The Greece-UAE agreement on Joint Cooperation in Foreign Policy and Defence has been concluded in view of broader regional security arrangements and intends to counter Turkey’s assertive behaviour and expansionism that extends from the Arab (Persian) Gulf and Syria to Libya and the East Mediterranean Sea. Already, the UAE participates in the 3+1 formula consisted of Egypt, Cyprus, and Greece along with France and regularly discusses regional crises that threaten peace and stability including developments in the East Mediterranean.

The Joint Declaration adopted by the Ministers of Foreign Affairs of Cyprus, Egypt, France, Greece, and the United Arab Emirates in May 2020clearly criticized Turkey for its pirate behaviour and gunboat diplomacy that aim to advance Neo-Ottomanism. As known, Neo-Ottomanism  is the vision of contemporary Turkish foreign policy whose scope is to restore Ankara’s influence in the areas of the former Ottoman Empire and thus turn Turkey into a leading power in the East Mediterranean, the Middle East, and the Balkans.

Acknowledging Turkey’s expansionist strategy in the broader region, the UAE, Greece, Egypt, France and Cyprus denounced Turkish illegal activities in the Cypriot Exclusive Economic Zone and territorial waters, that plainly violate the United Nations Convention on the Law of the Sea (UNCLOS). They also condemned Turkey’s continuing violations of Greece’s territorial waters and airspace as well as Ankara’s military interference in Libya urging Turkey to fully respect the UN arms embargo, and to stop the influx of foreign fighters from Syria to Libya.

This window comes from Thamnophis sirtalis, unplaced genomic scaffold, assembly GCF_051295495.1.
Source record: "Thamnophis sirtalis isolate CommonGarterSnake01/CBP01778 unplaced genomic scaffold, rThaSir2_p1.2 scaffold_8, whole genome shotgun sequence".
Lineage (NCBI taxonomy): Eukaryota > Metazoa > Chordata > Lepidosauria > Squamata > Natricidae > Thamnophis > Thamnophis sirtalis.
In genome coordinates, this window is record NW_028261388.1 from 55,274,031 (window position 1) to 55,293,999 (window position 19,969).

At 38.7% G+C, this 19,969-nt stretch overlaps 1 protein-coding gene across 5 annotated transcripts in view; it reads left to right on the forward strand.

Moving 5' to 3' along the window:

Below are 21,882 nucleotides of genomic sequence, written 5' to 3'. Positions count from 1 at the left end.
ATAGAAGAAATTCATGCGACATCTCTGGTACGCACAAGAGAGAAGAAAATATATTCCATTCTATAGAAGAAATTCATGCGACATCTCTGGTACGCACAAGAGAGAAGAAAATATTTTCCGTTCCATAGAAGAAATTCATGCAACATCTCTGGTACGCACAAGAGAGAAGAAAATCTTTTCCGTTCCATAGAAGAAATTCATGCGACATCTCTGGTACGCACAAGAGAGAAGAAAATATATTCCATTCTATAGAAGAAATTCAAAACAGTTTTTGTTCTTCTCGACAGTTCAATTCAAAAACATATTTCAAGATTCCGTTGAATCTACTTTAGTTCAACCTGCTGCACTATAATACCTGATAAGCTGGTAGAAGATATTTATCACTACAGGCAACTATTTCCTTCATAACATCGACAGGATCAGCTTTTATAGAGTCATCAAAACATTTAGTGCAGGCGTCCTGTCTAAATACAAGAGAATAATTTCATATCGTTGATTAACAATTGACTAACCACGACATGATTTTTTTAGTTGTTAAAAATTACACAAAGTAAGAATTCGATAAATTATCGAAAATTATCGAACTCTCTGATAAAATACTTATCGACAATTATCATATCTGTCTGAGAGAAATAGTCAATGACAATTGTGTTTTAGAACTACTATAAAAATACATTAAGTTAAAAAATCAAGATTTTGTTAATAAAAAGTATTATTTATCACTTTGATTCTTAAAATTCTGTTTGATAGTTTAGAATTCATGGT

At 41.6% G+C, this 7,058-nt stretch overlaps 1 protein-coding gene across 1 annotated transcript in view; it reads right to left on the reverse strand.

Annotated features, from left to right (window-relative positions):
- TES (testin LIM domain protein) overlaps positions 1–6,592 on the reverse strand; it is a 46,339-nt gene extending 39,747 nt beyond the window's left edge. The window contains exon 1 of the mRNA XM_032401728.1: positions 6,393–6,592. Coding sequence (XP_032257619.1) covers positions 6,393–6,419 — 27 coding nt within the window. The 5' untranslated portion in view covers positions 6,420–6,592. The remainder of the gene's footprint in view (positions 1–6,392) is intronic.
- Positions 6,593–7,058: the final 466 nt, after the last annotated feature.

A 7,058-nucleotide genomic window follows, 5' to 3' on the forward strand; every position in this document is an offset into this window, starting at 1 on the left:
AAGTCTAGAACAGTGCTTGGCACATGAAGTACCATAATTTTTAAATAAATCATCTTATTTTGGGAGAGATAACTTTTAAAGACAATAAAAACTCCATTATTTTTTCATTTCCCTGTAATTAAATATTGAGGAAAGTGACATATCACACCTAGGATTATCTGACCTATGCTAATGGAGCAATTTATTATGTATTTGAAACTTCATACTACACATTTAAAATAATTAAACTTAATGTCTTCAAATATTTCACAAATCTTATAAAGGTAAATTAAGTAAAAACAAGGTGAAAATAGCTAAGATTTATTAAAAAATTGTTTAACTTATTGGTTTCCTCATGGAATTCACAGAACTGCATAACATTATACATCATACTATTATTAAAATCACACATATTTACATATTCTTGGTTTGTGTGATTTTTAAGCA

These developments that constitute a threat to the stability of the broader region and of Europe accelerated the cementing of regional defence and diplomatic arrangements.  The normalization of relations between the UAE and Israel constitutes a cornerstone of peace-making and regional partnerships. So does the UAE-Greece agreement on Joint Cooperation in Foreign Policy and Defence. The joint agreement and the mutual defence clause ensures the ability of both countries to exercise self-defence in accordance with article 51 of the UN Charter that explicitly recognizes that a UN member state has the right to legitimate defence not only in the event of an armed attack against it, but also in the event of a “threat of use of force”.

Especially when it comes to Greece, Athens is entitled to defend itself especially when taking into consideration Turkey’s timeless provocations and military escalations that are evidenced by: (a) the establishment of the Aegean Army in the ‘70s with an offensive posture, (b) the invasion and occupation of part of Cyprus, (c) Turkey’s repeated violations of Greece’s territorial waters and airspace that are estimated at around 7,000 only for 2019, and (d) the casus belli proclaimed by the Turkish Parliament in case Greece extends her territorial waters up to 12 nautical miles.